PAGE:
8. Such is the present state of mankind in all parts of the world! But how astonishing is this, if there is a God in heaven, and if his eyes are over all the earth! Can he despise the work of his own hand? Surely this is one of the greatest mysteries under heaven! How is it possible to reconcile this with either the wisdom or goodness of God? And what can give ease to a thoughtful mind under so melancholy a prospect? What but the consideration, that things will not always be so; that another scene will soon be opened? God will be jealous of his honour: He will arise and maintain his own cause. He will judge the prince of this world, and spoil him of his usurped dominion. He will give his Son "the Heathen for his inheritance, and the uttermost parts of the earth for his possession." "The earth shall be filled with the knowledge of the Lord, as the waters cover the sea." The loving knowledge of God, producing uniform, uninterrupted holiness and happiness, shall cover the earth; shall fill every soul of man.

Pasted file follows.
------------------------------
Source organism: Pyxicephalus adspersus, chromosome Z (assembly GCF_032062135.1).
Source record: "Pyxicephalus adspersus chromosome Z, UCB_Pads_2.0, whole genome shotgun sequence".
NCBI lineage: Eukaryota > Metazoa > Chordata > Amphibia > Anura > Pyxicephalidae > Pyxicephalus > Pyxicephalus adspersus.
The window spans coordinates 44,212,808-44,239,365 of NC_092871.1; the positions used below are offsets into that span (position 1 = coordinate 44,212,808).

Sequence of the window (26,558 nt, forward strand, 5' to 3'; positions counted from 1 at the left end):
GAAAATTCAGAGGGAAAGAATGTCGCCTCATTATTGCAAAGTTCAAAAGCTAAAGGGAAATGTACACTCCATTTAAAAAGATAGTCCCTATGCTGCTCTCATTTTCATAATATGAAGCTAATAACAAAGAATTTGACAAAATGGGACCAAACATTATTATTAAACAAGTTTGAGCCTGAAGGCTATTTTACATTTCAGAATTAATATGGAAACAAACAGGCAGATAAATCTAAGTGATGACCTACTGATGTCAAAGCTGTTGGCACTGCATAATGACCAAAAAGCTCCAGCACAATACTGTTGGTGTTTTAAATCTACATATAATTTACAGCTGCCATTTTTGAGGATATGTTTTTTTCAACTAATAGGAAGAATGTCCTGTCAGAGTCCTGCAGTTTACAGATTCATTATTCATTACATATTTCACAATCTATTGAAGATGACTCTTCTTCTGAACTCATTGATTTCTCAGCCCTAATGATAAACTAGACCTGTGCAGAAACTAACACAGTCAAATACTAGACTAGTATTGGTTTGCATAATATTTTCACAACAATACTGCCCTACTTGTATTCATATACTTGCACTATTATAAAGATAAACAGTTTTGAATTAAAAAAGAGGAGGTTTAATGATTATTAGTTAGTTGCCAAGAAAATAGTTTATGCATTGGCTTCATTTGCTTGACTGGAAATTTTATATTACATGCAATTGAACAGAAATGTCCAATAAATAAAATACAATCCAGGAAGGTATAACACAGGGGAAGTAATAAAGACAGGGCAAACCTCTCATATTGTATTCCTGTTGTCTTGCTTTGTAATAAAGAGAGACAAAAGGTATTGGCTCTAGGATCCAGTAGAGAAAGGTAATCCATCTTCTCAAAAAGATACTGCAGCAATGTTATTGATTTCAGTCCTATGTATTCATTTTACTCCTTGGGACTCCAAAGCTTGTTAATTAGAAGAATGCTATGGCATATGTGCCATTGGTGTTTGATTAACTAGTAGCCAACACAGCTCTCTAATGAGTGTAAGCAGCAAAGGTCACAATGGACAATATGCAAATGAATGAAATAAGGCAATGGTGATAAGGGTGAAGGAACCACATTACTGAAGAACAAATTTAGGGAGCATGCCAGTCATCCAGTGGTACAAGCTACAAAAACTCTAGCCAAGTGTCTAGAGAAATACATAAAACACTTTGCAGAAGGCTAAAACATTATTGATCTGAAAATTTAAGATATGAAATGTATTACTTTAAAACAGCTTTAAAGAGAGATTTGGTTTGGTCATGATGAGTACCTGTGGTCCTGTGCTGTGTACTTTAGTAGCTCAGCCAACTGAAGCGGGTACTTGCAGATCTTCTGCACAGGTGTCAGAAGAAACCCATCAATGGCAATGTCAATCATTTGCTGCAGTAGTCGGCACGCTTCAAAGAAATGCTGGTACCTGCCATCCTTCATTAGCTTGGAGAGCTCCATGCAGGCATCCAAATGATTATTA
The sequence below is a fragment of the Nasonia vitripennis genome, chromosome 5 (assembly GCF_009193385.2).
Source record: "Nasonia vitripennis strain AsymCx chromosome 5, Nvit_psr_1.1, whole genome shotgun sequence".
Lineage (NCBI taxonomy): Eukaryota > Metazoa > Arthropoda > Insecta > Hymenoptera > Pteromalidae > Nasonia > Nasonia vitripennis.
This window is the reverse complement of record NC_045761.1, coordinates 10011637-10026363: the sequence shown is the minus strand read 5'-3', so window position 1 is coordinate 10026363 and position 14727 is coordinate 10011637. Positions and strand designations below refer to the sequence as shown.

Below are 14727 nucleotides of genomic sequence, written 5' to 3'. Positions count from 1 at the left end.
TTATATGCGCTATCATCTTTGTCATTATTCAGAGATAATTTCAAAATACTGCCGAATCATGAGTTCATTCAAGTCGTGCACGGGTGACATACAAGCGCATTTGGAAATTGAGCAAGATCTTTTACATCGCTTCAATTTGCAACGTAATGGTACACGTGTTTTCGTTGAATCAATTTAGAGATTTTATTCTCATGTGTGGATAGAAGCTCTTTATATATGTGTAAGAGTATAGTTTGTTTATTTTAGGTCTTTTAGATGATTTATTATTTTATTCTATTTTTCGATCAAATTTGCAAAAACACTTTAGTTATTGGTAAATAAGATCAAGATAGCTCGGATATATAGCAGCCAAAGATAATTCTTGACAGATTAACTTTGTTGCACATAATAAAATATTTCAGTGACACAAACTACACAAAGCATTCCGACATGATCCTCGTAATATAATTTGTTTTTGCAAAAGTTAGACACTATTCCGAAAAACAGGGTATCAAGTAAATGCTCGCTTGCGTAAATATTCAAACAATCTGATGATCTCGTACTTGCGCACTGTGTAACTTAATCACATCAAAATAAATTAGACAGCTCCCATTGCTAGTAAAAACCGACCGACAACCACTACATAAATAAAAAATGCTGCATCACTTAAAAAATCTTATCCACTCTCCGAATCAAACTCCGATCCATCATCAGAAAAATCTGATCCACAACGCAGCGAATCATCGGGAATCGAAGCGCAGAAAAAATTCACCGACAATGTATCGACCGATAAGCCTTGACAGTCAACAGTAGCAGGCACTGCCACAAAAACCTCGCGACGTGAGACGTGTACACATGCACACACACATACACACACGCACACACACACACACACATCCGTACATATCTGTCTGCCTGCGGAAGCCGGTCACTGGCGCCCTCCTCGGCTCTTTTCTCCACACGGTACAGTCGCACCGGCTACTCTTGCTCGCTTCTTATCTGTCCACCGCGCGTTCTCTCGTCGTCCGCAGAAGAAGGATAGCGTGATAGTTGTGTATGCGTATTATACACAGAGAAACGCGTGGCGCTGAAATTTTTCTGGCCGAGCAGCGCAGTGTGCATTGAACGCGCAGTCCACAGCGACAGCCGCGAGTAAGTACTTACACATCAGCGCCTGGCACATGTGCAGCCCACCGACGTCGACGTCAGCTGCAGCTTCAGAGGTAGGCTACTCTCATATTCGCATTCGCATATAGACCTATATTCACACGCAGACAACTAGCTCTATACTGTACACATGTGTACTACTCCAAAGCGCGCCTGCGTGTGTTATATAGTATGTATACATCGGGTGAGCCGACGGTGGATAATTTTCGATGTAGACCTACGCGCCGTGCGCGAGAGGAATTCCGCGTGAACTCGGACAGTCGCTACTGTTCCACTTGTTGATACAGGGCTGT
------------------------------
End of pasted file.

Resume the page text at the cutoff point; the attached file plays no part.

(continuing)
9. "Impossible," will some men say, "yea, the greatest of all impossibilities, that we should see a Christian world; yea, a Christian nation, or city! How can these things be?" On one supposition, indeed, not only all impossibility, but all difficulty vanishes away. Only suppose the Almighty to act irresistibly, and the thing is done; yea, with just the same ease as when "God said, Let there be light; and there was light." But then, man would be man no longer: His inmost nature would be changed. He would no longer be a moral agent, any more than the sun or the wind; as he would no longer be endued with liberty, -- a power of choosing, or self-determination: Consequently, he would no longer be capable of virtue or vice, of reward or punishment.